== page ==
oneliner of the day – ps

This is one of my old favourites, that is useful both for verifying what shell you are running and also the $$ variable is very useful for scripting and writing pid files, lock files, statuses etc.

Let’s have a look at it:
ps -p $$

What this does is tell ps to look at the process specified with the -p flag.
And in this case that is $$.
$$ is in turn a shell variable expanding to the pid of the current running process, in our case the shell.

Example output:
%ps -p $$
PID  TT  STAT      TIME COMMAND
47991  p0  Ss     0:00.03 -csh (csh)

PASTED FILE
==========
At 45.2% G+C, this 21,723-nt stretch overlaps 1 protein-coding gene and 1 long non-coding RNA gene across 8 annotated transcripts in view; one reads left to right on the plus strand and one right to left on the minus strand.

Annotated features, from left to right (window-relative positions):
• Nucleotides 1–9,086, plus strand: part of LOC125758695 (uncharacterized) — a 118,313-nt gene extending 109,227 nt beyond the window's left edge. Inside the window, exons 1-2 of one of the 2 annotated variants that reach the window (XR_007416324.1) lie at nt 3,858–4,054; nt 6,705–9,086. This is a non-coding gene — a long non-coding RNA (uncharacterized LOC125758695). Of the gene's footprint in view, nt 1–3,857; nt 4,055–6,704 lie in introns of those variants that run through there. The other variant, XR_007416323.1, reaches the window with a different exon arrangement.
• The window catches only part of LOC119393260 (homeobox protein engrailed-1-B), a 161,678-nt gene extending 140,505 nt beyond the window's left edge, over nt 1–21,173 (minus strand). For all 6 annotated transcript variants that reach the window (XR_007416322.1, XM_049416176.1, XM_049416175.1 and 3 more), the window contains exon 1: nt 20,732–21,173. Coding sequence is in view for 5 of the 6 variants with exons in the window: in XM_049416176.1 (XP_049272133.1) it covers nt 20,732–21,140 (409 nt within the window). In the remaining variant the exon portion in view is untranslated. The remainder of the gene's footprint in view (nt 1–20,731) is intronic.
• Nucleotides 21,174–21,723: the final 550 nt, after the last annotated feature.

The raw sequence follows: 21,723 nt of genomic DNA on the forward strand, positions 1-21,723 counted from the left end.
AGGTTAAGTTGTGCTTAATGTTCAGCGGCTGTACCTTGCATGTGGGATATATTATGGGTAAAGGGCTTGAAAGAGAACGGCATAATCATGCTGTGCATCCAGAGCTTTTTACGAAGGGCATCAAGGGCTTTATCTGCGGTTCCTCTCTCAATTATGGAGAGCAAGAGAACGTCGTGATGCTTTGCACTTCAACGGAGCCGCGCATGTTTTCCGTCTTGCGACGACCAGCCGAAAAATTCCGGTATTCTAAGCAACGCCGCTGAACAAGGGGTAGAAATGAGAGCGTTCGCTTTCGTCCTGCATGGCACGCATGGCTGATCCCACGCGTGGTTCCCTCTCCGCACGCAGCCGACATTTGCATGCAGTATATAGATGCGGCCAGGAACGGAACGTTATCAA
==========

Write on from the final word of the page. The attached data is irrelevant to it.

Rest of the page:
$ ps -p $$
PID   TT  STAT      TIME COMMAND
5404 s002  S      0:00.02 ksh

[henrik@character ~]$ ps -p $$
PID TT STAT TIME COMMAND
40668 1 S 0:00.02 bash

henke@3(NXDOMAIN):~> ps -p $$
PID TTY TIME CMD
3152 pts/2 00:00:00 bash

(FreeBSD; Mac OS X, FreeBSD and OpenSuSe respectively)
You get the point.

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